A man is accused of brutally murdering his wife and becomes the object of a manhunt that the entire world watches through the miracle of technology – with the suspect unaware of his place in the global searchlight.
This chase, however, has nothing to do with a slow white Bronco.
It took place almost 100 years ago and is the climax of Erik Larson’s “Thunderstruck,” which parallels Marconi’s development of wireless communication with one of the most infamous crimes of Edwardian London and the pursuit that benefited from his invention.
Larson weaves together crime and mass communication, in the person of Dr. Hawley Crippen, a patent medicine salesman in an unhappy marriage, and Guglielmo Marconi, the young, self-taught inventor who struggled against nature itself and the prejudices of his time to bind the globe together in a world-wide web.
As in his previous books, including “Devil in the White City” and “Isaac’s Storm,” Larson is at his best illuminating little-known slices of history and vividly setting his scene.
In “Thunderstruck,” it is a fog-shrouded, gaslit London, with a population fascinated with spiritualism and the hereafter. The advances presented by Marconi were so mysterious as to seem almost supernatural to many people.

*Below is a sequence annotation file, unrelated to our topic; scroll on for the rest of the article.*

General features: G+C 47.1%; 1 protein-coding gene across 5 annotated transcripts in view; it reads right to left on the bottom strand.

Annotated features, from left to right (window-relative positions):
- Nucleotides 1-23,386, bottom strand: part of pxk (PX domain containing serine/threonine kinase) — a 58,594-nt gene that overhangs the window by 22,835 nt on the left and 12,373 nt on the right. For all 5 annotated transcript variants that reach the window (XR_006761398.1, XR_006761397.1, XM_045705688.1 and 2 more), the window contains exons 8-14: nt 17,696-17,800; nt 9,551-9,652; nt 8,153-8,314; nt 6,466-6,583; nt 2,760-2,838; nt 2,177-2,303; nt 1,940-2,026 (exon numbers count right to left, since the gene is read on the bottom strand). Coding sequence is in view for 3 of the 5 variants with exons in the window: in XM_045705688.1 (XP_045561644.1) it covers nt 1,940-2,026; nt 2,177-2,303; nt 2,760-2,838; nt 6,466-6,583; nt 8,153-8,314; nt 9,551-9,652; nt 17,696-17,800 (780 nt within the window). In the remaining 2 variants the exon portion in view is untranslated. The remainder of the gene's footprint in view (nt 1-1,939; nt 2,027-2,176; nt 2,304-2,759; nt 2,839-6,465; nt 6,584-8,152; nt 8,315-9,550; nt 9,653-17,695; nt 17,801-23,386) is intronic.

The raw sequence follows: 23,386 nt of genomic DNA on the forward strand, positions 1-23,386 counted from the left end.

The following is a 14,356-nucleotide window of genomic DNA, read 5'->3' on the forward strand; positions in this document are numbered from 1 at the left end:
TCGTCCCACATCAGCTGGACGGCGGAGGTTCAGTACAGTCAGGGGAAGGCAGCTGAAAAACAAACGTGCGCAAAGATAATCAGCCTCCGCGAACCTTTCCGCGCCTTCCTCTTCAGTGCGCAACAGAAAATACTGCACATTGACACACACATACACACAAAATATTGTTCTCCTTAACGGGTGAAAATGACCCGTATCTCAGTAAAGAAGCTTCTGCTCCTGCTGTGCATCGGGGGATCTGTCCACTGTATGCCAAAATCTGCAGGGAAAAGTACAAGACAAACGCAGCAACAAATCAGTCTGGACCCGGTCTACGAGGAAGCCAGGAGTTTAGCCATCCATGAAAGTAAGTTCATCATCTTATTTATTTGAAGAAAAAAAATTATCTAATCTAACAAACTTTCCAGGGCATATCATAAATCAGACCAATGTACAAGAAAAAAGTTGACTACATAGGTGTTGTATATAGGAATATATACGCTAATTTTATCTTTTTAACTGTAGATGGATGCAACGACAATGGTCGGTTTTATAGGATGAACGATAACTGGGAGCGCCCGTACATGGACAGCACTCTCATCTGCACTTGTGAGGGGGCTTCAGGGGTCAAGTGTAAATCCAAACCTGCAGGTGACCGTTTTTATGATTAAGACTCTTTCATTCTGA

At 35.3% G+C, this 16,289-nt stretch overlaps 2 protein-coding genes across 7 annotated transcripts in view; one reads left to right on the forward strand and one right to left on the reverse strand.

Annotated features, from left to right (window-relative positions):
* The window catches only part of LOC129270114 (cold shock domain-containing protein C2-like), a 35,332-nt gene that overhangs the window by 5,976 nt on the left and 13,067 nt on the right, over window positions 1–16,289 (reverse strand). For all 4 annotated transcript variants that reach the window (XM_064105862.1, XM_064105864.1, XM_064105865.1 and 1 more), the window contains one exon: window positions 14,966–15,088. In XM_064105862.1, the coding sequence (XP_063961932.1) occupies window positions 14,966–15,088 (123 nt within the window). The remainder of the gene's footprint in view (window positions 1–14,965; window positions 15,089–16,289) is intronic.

Marconi is emblematic of an era that produced other self-made geniuses, such as Edison and the Wright Brothers, who worked with little formal schooling and in relative anonymity to achieve the seemingly impossible.
Some readers will find the details of Marconi’s experiments enlightening. Others will be more drawn to the story of the demure, diminutive Dr. Crippen and his blowsy bride, their growing estrangement and the slowly developing plot the harried husband hatched to free himself to marry his mistress.
Throw in a dogged Scotland Yard detective, a deboned corpse buried in the basement, and a manhunt spanning the continents with the aid of near-magical electromagnetic waves, and Larson’s true-crime account comes to a satisfying end.
Off to See the Wizard
Henry Ford called him “the world’s greatest inventor and the world’s worst businessman.”
Entire industries bear his stamp and his name (deservedly or not) but he failed to grasp the commercial potential of most of them.
Perhaps his greatest invention was his name, and the celebrity that grew from it, observes Randall Stross in “The Wizard of Menlo Park: How Thomas Alva Edison Invented the Modern World.”
Even today, Edison remains the most recognized American worldwide.
At the height of his fame, Edison only had to attach his name to a product to attract the attention of the public, without having much insight into their wants.
This led the Wizard to miscalculate the market for music on phonograph records, preferring to cling to his own vision of the device as an educational tool and a dictating machine.
He quickly lost interest in this toy, choosing to direct his attention to perfecting the incandescent light bulb. Edison then put his resources into developing an electricity transmission system that would deliver power to homes.
Most of Edison’s major successes came early in his life. He struggled to repeat those triumphs.